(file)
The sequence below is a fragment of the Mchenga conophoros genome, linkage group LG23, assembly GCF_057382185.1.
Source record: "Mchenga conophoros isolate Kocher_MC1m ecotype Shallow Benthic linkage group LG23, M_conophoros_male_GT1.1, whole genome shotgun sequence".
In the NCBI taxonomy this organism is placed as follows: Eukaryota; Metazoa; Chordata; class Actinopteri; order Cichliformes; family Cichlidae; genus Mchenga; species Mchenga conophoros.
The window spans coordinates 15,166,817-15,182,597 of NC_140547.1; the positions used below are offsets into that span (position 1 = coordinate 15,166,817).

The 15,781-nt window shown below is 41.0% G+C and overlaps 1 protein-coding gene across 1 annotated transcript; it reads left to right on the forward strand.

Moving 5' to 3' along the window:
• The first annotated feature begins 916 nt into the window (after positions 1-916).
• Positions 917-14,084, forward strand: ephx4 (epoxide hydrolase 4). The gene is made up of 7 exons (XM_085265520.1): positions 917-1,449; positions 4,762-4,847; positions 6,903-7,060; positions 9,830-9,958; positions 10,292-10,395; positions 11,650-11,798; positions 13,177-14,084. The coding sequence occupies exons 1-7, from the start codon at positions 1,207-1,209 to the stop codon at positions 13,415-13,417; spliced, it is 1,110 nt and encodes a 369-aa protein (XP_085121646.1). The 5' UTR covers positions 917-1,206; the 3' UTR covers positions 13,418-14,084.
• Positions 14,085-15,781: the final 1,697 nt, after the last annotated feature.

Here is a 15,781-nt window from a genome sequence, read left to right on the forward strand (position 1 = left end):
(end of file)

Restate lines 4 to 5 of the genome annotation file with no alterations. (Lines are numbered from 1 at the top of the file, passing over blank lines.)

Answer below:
The window spans coordinates 15,166,817-15,182,597 of NC_140547.1; the positions used below are offsets into that span (position 1 = coordinate 15,166,817).

The 15,781-nt window shown below is 41.0% G+C and overlaps 1 protein-coding gene across 1 annotated transcript; it reads left to right on the forward strand.